Election 2024

Diamonstein-Spielvogel Project on the Future of Democracy

Elections and Voting

The War in Ukraine

Whatever the motivation, Trump’s silence this week—which could end in the time it takes to post on social media—is a reminder of the importance of listening for the dog that doesn’t bark. Had Trump sought to kill the aid package, it might still be sitting in the speaker’s inbox. If the bill passes when it comes to a vote tomorrow, it will be none too soon. CIA Director William Burns warned yesterday that if Congress does not pass the aid package, “there is a very real risk that Ukrainians could lose on the battlefield by the end of 2024.”

Campaign Update

Six members of the extended Kennedy family, including Robert F. Kennedy Jr’s sister, appeared with Biden at a campaign rally in Philadelphia yesterday to endorse his reelection. As they were doing so, the Kennedy campaign announced that the third-party candidate had made the ballot in the battleground state of Michigan. Kennedy has already qualified in Utah and has gathered the signatures needed to qualify in seven other states, including the battleground states of Nevada and North Carolina.

A dozen news organizations issued a statement on Sunday calling on Biden and Trump "to publicly commit to participating in general election debates." In anticipation of the news organizations’ statement, the Trump campaign sent a letter to the Commission on Presidential Debates last week urging it to hold more than the proposed three presidential debates and to hold them earlier in the year because of early voting. The Trump campaign statement added: “We have already indicated President Trump is willing to debate anytime, anyplace, and anywhere–and the time to start these debates is now.” The Biden campaign did not immediately respond to the media statement or to the Trump letter. Biden said last month that his willingness to debate Trump “depends on his behavior."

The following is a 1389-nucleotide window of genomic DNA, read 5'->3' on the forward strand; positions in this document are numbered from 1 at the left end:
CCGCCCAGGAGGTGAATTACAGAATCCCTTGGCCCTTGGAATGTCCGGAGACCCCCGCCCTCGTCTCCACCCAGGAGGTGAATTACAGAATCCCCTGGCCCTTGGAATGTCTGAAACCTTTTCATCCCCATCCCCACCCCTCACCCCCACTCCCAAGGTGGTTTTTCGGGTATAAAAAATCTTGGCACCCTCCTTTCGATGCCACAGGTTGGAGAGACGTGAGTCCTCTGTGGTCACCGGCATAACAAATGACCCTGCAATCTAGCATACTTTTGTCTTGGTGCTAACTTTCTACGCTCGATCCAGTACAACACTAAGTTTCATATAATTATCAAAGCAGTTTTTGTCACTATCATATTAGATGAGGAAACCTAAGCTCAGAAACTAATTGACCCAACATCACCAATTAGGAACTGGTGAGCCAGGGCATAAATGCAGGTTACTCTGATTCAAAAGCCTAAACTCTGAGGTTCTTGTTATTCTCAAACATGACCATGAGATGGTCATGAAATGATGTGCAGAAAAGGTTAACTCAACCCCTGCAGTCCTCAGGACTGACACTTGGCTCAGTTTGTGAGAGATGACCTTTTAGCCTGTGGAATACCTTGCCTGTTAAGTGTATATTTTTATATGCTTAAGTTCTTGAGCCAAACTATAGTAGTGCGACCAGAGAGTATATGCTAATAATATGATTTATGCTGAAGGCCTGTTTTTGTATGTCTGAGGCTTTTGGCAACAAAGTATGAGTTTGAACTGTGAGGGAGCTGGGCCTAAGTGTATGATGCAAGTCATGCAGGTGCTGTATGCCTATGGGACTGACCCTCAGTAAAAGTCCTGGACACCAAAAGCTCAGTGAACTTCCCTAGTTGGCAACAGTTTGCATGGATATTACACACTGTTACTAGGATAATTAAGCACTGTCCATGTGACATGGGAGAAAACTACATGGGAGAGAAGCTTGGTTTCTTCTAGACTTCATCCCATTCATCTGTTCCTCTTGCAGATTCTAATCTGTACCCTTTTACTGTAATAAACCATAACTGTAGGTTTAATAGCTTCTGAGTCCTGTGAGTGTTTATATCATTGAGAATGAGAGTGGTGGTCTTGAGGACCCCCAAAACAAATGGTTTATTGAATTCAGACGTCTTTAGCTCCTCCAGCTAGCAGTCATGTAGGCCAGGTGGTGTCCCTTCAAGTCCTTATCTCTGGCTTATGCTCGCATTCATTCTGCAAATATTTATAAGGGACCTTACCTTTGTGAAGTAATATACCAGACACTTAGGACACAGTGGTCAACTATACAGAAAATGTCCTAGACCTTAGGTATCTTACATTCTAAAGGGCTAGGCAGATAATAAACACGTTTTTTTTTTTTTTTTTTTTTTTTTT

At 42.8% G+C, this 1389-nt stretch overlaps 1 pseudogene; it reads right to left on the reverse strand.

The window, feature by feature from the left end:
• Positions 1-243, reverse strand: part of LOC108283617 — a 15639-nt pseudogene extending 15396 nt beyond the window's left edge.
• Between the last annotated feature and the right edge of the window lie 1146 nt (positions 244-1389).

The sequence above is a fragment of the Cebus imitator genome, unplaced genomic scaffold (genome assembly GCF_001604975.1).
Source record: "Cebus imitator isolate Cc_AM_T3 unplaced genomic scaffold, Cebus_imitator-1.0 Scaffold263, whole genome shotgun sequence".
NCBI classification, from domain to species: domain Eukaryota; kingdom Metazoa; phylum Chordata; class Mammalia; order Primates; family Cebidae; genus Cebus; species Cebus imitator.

I noted last week that Alabama state law would bar Biden from appearing on its ballot in November because he won’t be officially nominated until after the state’s deadline passes for parties to certify their candidates. That problem is on its way to being solved. The Alabama House and Senate both moved forward this week with legislation that would move the certification deadline to after the Democratic convention convenes.

Microsoft reported that Russian influence operations aimed at interfering with the U.S. election “have picked up steam in the past two months. The Microsoft Threat Analysis Center (MTAC) has tracked at least 70 Russian actors engaged in Ukraine-focused disinformation, using traditional and social media and a mix of covert and overt campaigns.” On the positive side, Microsoft has also found that “the use of high-production synthetic deepfake videos of world leaders and candidates has so far not caused mass deception and broad-based confusion. In fact, we have seen that audiences are more likely to gravitate towards and share simple digital forgeries, which have been used by influence actors over the past decade. For example, false news stories with real news agency logos embossed on them.”

The Candidates in Their Own Words

Biden wrote an op-ed for the Wall Street Journal on Wednesday calling on the U.S. House to pass the long-stalled aid bill for Israel and Ukraine. “There are moments in history that call for leadership and courage,” the president wrote. “This is one of them.”

That same day, Biden told a rally in his hometown of Scranton, Pennsylvania, that he wants his trade representative to triple tariffs on steel and aluminum imports from China. The announcement was more symbolic than substantive. Chinese steel and aluminum already face heavy U.S. tariffs, which is why they account for only 0.6 per cent of total U.S. steel demand. Two other Biden administration trade moves announced on Wednesday were more significant. One was the decision to work with Mexican authorities to crack down on Chinese efforts to evade tariffs by routing their imports through Mexico. The other was the announcement by the U.S. Trade Representative’s office that it was opening an investigation into China’s domination of shipbuilding.